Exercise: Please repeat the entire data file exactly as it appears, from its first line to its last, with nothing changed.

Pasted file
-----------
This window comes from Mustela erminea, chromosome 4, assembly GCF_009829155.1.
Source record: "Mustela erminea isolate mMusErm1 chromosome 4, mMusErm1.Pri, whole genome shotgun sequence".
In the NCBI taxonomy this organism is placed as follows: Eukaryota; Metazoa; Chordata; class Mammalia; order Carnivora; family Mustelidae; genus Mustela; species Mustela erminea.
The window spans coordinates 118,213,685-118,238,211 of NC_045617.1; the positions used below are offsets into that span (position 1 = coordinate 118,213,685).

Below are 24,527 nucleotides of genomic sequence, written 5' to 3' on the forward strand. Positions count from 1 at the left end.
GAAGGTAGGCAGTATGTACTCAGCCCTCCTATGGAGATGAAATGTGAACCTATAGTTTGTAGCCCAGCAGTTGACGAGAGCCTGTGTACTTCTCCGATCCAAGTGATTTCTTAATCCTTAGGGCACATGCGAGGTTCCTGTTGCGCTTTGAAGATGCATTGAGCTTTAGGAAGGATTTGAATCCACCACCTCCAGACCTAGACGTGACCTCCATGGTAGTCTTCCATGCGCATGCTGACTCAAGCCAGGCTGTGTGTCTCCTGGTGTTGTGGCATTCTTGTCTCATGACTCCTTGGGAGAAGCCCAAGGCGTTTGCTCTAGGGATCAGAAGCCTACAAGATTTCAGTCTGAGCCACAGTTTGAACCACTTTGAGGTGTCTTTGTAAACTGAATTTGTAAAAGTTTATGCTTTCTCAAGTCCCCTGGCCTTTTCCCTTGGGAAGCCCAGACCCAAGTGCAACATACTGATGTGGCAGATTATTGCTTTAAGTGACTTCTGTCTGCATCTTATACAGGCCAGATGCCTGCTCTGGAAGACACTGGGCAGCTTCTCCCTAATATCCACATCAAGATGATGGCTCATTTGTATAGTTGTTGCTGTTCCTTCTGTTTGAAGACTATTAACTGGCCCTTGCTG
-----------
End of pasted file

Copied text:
This window comes from Mustela erminea, chromosome 4, assembly GCF_009829155.1.
Source record: "Mustela erminea isolate mMusErm1 chromosome 4, mMusErm1.Pri, whole genome shotgun sequence".
In the NCBI taxonomy this organism is placed as follows: Eukaryota; Metazoa; Chordata; class Mammalia; order Carnivora; family Mustelidae; genus Mustela; species Mustela erminea.
The window spans coordinates 118,213,685-118,238,211 of NC_045617.1; the positions used below are offsets into that span (position 1 = coordinate 118,213,685).

Below are 24,527 nucleotides of genomic sequence, written 5' to 3' on the forward strand. Positions count from 1 at the left end.
GAAGGTAGGCAGTATGTACTCAGCCCTCCTATGGAGATGAAATGTGAACCTATAGTTTGTAGCCCAGCAGTTGACGAGAGCCTGTGTACTTCTCCGATCCAAGTGATTTCTTAATCCTTAGGGCACATGCGAGGTTCCTGTTGCGCTTTGAAGATGCATTGAGCTTTAGGAAGGATTTGAATCCACCACCTCCAGACCTAGACGTGACCTCCATGGTAGTCTTCCATGCGCATGCTGACTCAAGCCAGGCTGTGTGTCTCCTGGTGTTGTGGCATTCTTGTCTCATGACTCCTTGGGAGAAGCCCAAGGCGTTTGCTCTAGGGATCAGAAGCCTACAAGATTTCAGTCTGAGCCACAGTTTGAACCACTTTGAGGTGTCTTTGTAAACTGAATTTGTAAAAGTTTATGCTTTCTCAAGTCCCCTGGCCTTTTCCCTTGGGAAGCCCAGACCCAAGTGCAACATACTGATGTGGCAGATTATTGCTTTAAGTGACTTCTGTCTGCATCTTATACAGGCCAGATGCCTGCTCTGGAAGACACTGGGCAGCTTCTCCCTAATATCCACATCAAGATGATGGCTCATTTGTATAGTTGTTGCTGTTCCTTCTGTTTGAAGACTATTAACTGGCCCTTGCTG